Quote
Over the weekend, Musk agreed to a settlement with the SEC that requires him to step down as Tesla's chairman and pay a $20 million fine.

Under the settlement, which requires court approval, Musk will be allowed to stay as CEO but must leave his role as chairman of the board within 45 days. He cannot seek reelection for three years, according to court filings.

I'm sure the fine will make all the investors that lost money feel much better.

33
General Comments / Re: What Deals Has Trump Made as President?
« on: October 01, 2018, 08:22:15 AM »
Now we have the details on Canada.

Quote
Canada agreed to provide U.S. dairy farmers access to about 3.5 percent of its approximately $16 billion annual domestic dairy market, Canadian sources said, adding that the Canadian government is prepared to offer compensation to dairy farmers hurt by the deal.

Under the agreement Canada has agreed to eliminate its Class 6 and Class 7 milk categories and associated pricing schedules for skim milk, skim milk proteins and other components and ultrafiltered milk, within 6 months after the USMCA goes into force.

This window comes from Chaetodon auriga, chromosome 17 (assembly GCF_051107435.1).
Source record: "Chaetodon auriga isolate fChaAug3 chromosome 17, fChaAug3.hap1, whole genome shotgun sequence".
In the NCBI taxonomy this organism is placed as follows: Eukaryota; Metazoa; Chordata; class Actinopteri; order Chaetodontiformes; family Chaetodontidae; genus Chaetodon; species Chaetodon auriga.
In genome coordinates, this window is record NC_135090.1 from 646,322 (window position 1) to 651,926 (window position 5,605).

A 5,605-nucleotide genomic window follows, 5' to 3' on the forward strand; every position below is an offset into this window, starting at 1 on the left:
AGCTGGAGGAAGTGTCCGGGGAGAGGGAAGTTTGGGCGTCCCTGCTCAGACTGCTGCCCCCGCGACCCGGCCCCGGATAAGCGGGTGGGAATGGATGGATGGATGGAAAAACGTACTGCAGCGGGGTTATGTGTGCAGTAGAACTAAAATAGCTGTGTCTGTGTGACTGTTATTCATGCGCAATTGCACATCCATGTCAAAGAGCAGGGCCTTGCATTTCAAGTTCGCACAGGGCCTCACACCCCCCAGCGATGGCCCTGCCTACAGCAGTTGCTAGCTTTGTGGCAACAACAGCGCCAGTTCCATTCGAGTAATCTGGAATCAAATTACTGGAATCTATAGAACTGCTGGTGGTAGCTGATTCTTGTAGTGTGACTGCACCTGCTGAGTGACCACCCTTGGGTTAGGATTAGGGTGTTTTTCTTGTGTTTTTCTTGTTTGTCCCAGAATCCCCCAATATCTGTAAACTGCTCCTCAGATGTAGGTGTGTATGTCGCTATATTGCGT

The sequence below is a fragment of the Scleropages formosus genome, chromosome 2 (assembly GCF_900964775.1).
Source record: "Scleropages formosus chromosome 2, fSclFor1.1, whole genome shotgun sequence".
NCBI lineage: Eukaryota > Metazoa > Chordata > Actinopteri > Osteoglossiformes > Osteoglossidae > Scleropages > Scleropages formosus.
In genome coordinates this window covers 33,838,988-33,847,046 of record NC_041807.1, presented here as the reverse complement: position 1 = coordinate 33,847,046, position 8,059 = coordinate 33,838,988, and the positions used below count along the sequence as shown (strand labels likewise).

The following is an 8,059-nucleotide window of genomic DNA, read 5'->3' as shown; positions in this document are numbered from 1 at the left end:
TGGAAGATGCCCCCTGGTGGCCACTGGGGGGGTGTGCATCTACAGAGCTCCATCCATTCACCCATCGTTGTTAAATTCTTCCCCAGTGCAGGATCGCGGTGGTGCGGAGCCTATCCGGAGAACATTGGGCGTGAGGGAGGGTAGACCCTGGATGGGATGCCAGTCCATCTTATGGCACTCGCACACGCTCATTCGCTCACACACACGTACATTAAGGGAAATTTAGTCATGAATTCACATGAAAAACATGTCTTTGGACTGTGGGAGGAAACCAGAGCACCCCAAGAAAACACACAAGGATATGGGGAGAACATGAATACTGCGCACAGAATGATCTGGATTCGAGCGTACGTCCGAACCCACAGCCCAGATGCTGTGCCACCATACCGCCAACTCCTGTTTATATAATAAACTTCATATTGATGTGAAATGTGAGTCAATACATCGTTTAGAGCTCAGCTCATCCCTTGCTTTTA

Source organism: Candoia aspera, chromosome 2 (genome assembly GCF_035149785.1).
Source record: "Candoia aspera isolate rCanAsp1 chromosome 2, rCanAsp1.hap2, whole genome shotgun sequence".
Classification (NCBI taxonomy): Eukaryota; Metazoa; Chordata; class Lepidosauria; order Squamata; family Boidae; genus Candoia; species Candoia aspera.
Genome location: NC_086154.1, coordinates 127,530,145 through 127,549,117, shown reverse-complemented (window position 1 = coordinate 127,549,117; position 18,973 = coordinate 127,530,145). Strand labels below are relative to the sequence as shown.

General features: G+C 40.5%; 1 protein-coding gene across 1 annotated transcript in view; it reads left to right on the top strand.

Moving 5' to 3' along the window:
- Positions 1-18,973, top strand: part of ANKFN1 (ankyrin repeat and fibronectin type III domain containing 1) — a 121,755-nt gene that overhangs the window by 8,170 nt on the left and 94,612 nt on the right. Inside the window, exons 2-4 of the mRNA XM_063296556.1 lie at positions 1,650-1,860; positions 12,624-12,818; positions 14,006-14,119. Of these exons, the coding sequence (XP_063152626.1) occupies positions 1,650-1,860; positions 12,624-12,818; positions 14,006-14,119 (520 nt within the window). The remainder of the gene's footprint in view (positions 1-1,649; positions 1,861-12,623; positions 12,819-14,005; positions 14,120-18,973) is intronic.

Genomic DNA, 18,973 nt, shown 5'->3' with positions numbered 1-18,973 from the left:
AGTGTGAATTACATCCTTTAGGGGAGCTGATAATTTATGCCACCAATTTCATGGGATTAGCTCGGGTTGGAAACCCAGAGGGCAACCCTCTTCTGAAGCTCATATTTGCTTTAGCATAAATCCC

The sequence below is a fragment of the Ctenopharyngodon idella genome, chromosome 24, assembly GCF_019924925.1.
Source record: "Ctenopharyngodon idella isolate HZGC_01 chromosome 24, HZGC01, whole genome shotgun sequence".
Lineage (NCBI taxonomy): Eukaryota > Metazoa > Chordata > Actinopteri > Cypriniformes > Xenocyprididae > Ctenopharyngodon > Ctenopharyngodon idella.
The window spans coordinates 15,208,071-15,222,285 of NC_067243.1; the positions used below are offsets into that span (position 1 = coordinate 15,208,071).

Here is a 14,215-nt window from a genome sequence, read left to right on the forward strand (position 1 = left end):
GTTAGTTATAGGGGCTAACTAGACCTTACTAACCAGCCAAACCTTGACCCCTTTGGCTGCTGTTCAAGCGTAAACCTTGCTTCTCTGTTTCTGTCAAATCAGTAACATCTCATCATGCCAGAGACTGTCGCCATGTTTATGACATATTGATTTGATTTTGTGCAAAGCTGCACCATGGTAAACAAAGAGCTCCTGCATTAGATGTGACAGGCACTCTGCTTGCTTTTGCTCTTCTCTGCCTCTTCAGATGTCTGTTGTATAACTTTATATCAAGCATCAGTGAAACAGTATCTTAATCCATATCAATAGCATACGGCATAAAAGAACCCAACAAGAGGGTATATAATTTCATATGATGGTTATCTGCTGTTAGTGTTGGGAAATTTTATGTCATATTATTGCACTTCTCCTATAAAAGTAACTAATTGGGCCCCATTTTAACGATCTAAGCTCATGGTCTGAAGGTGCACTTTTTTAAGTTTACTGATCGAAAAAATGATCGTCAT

U.S. farmers said those schedules had effectively pushed them out of the Canadian dairy market.

So we get the ability to dump some subsidized dairy into Canadian markets, and they keep their dairy farmers from feeling the pain.

Quote
The deal will preserve a trade dispute settlement mechanism that Canada fought hard to maintain to protect its lumber industry and other sectors from U.S. anti-dumping tariffs.

No big changes here, although we know that Trump probably won't rely on that mechanism, he'll just threaten various tariffs outside any framework whenever he perceives something as unfair.

Quote